Dessert is a big deal in the Czech Republic, and this is further accentuated by the fact that dinner is absolutely never complete without pudding; which represents a fundamental part of the meal rather than an optional after thought. If you happen to have a sweet tooth, and are visiting Prague any time soon, then you’re in for a treat – quite literally!
Dumplings are a staple food within the Czech diet, and are generally made from potato or wheat. Served alongside a main course, or dressed up as dessert, you’re bound to come across these steamed balls of happiness pretty much with every meal. Sweet fruit dumplings are particularly popular and are mostly stuffed with fruits such as apricots or strawberries, fresh fruit jam, and served with a dollop of sweet cottage cheese, drizzled chocolate, or in my case, both.
The origins of this delightful dessert are highly debatable, with many arguing they were originally created in Slovakia. Nevertheless, they are one of the most popular sweets produced in Prague today, and definitely ones to keep an eye out for. Traditionally made out of pastry, which is cut out into strips, rolled around a stick and dusted with sugar and spices before being baked over an open fire to create a crispy caramel shell and warm fluffy insides. Trdelník are often freshly prepared and sold from vans located around the city and are generally served plain or, more recently, filled with Nutella.
We’d probably say that the Medovnik is to Prague what the Sacher Torte is to Vienna. Often referred to as honey cake, this traditional treat is unique mainly because it’s made out of ten layers of sweet crumbled cake that are held together by a honey and cream filling. Whereas you’d imagine it to be sickly sweet, the cake is actually relatively savoury and far from being sickly; we’d expect you’d ask for more.
Originally created as a wedding gift, Kolaches are probably one of the oldest pastries prepared in the Czech Repubic and includes small round pastries made from sweet yeast and topped with a speciality poppy seed mixture. If poppy seeds aren’t really for you, kolaches today are also served stuffed with blueberries, apricots, plums, and cheese among other fillings.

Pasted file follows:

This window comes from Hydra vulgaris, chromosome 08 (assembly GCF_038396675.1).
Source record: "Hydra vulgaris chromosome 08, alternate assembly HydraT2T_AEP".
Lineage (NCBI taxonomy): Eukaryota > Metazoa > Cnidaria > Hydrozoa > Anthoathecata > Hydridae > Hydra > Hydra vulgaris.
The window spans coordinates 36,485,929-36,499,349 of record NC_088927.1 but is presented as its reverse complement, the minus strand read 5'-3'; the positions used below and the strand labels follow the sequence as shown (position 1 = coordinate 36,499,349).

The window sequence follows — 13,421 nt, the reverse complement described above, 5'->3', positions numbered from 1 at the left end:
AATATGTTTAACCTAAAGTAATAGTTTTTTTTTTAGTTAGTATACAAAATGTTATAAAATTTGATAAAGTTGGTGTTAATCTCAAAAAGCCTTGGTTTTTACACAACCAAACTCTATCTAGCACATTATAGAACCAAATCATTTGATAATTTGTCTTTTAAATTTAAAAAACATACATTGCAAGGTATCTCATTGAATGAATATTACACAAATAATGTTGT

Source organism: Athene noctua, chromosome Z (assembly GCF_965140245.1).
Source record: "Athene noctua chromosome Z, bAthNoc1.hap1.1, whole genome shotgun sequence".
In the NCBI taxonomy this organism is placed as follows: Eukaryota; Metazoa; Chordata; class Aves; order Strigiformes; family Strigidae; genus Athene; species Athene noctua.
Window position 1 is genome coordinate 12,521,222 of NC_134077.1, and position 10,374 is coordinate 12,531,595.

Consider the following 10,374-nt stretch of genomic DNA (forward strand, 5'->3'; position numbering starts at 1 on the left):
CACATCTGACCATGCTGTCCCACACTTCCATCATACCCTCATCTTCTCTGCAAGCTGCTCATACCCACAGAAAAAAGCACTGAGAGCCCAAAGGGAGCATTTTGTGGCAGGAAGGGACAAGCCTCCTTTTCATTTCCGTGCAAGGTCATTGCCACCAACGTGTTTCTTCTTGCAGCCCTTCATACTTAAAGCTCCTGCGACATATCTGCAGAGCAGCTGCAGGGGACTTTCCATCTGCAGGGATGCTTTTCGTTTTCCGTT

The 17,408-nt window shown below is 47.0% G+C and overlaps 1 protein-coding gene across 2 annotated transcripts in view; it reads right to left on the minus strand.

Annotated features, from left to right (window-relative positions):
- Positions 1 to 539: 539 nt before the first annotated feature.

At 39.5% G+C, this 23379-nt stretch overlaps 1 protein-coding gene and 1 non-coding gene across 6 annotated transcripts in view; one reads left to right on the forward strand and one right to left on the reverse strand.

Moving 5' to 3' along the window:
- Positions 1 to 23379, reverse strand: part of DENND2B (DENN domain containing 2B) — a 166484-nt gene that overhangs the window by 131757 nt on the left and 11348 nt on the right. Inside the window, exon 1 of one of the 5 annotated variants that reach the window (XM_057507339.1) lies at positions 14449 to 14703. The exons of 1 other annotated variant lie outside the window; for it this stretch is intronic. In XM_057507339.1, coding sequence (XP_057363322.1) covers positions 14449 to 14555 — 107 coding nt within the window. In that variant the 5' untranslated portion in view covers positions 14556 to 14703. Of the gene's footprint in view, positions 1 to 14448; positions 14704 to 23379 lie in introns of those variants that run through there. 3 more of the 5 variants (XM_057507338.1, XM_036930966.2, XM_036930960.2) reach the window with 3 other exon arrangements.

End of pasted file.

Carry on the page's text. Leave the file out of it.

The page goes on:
We like to think of Palačinky as the Czech version of European pancakes. Made in a similar way to crêpes, they are then stuffed with a variety of fillings that range from sweet cheese drizzled in vanilla sauce, all the way to apricot jam dusted with sugar and perfected with a dash of liquor if you’re in the mood to jazz things up.
Of course, this reminds us straight of Austria but interestingly, the apple strudel is equally popular in the Czech Republic. Whereas the more traditional strudel recipes include a stewed apple filling, more recent versions are baked with a cottage cheese filling and sprinkled with poppy seeds.
Despite pernik, the Czech version of gingerbread, is only seasonal it’s definitely worth a mention. Highly popular and distinctive in flavour, due to the wide range of spices used in its preparation, this sweet is generally baked into cookie shapes, decorated with icing sugar and shared with friends and family over the Christmas period.